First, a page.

About Grad Slam

Grad Slam is a UC-sponsored competition designed to showcase graduate student research for a general audience in three-minute talks. Think mini-Ted Talks. Entrants compete in preliminary rounds on their UC campus, with prizes awarded at each stage of the selection process. 

The Berkeley Grad Slam 2024 campus competition will take place on Tuesday, April 9, 3:00 – 5:00 p.m. via Zoom.

Watch the 2024 Grad Slam

How to enter the Berkeley Grad Slam

Full instructions on how to enter, including submission deadlines and information session dates, can be found on, How Does the Competition Work.

Why should I enter Grad Slam?

Professional Development: Grad Slam is a unique opportunity for graduate students to practice pitching original research to general audiences. To prepare their talks, participants have the opportunity to attend workshops and receive one-on-one coaching to develop oratorical skills, dynamic deliveries, and compelling content when presenting their academic research. 

Networking: Through Grad Slam, participants will meet and engage with a diverse body of UC Berkeley staff, faculty, graduate students, and valued associates (donors, alumni, media, politicians, community members, and more). 

Impact: Participants have the opportunity to make the importance and relevance of their research visible to a non-specialist audience. 

Prizes: All campus semi-finalists receive at least $300, with the first-place, second-place, and People’s Choice winners taking home $3,000, $1000, and $750 respectively. The campus first-place winner advances to the UC-wide event and the possibility of even more cash prizes.

UC-Wide Grad Slam Championship

In early May, Berkeley’s champion will compete against graduate student peers at the UC-wide championship competition. Competitors will be judged by notable leaders in industry, government, and media.

The top three presentations will receive cash prizes with first place recognized as the winner of the prestigious UCOP Grad Slam “Slammy” award.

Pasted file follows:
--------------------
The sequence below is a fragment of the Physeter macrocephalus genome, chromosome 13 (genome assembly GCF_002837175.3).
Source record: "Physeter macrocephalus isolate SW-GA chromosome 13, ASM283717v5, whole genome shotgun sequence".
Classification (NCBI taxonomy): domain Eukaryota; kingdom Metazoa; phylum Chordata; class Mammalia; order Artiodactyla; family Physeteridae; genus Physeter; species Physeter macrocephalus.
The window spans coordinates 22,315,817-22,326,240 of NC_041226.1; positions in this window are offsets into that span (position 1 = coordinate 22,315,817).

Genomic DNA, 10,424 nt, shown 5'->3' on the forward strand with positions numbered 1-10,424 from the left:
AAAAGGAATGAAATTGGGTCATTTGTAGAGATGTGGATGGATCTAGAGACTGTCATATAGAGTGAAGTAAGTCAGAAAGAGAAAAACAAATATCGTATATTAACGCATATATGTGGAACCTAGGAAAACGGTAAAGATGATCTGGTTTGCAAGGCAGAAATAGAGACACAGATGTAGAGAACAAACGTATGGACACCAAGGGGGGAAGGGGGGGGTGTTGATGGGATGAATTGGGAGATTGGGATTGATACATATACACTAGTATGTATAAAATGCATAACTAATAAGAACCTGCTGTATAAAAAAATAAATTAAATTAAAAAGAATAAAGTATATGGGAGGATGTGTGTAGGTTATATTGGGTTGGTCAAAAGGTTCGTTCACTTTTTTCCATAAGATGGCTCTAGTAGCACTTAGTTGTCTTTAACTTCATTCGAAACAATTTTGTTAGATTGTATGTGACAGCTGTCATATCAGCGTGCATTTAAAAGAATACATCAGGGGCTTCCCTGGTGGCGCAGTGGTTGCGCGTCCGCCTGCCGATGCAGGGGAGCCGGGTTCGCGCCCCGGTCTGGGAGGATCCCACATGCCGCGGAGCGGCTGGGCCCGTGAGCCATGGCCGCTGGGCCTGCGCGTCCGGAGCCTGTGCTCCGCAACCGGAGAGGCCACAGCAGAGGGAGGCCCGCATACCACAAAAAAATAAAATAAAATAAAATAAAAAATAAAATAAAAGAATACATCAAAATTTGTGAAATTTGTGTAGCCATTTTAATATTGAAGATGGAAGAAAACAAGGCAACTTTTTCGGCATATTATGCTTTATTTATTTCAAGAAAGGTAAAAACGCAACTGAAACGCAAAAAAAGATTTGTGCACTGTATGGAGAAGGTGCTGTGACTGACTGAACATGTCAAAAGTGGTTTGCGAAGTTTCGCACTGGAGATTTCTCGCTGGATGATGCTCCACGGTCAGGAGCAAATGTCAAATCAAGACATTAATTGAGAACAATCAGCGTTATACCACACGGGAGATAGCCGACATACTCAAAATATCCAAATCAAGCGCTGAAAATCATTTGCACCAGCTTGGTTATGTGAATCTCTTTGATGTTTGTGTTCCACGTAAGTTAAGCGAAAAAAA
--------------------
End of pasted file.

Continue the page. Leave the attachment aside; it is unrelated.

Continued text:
Learn from Previous Berkeley Finalists

2024 Berkeley winner, Victoria Chevee

Victoria is a sixth-year Ph.D. candidate in the Molecular and Cell Biology program. She is interested in microbes and how they interact with their hosts, particularly when it comes to pathogens. Her work currently focuses on bacterial replication and dissemination during infections that affect the brain.

Berkeley’s Grad Slam 2023 first-place winner, Madison Browne

2023 Berkeley winner, Madison Browne

Madison Browne explores a non-invasive light therapy for Alzheimer’s Disease. With a passion for developing diagnostic and therapeutic tools to improve quality of life for those suffering from brain disorders, Madison plans to devote her career to this cause.

Justin Lee headshot

2022 Berkeley winner, Justin Lee

Justin Lee‘s presentation on Jamming the SARS-CoV-2 Copy Machine, won him not only the 2022 UC Berkeley Grad Slam first place prize, but also the 2022 UC systemwide competition, bringing the “Slammy” back to Berkeley.

Adelaide Bernard headshot

2021 Berkeley winner, Adélaïde Bernard

Adelaide Bernard won in first place of campus Grad Slam competition and also took home 3rd place at the system wide competition! Adelaide studies how cells in our brain sense our energy status and modulate hunger and weight gain. As a non-native English speaker, being part of this competition and getting to share her research to a broad audience was a very exciting challenge.

Nancy Freitas

2019 Berkeley winner, Nancy Freitas

Nancy Freitas, a first year master’s student in the Energy and Resources Group, impressed the audience and judges alike with her talk, “Microbes in the Arctic,” which described how climate change is activating billions of microbial organisms that lay dormant in Arctic permafrost. “It is my hope that my research will motivate humans, which are much smarter, and much larger than microbes,” Nancy said.

Joe Charbonnet

2018 Berkeley winner, Joe Charbonnet

Joe Charbonnet, also took home the Slammy in the UC systemwide competition! Joe’s research described how sand coated with manganese oxide can be used to remove contaminants from stormwater. Joe is currently field-testing the use of this sand to replenish California’s underground aquifers. “This technology helps cities save their rain for a sunny day,” his talk concluded.

Kelly Swanson

Berkeley’s 2017 winner, Kelly Swanson

Kelly Swanson, presented her research on creating a smaller, more affordable alternative to the Large Hadron Collider, which allows scientists to discover new particles and observe their movement, but is 17 miles round. “These machines have been instrumental in answering questions about our universe, but they are becoming prohibitively large and expensive,” Kelly said. Her new approach, a laser plasma accelerator, is just palm-sized.

Kelsey Sakimoto

Berkeley's 2016 winner, Kelsey Sakimoto

Kelsey Sakimoto, presented his research on creating a better, more efficient version of photosynthesis at the interface of chemistry and biology. Kelsey has taught bacteria “to grow and cover their bodies with tiny semi-conductor nanocrystals” which function as solar panels. This cyborg “bacterial army” can “grow and photosynthesize food, fuels, pharmaceuticals, and plastics using solar energy” more efficiently than chlorophyll and at a fraction of the cost of solar panels.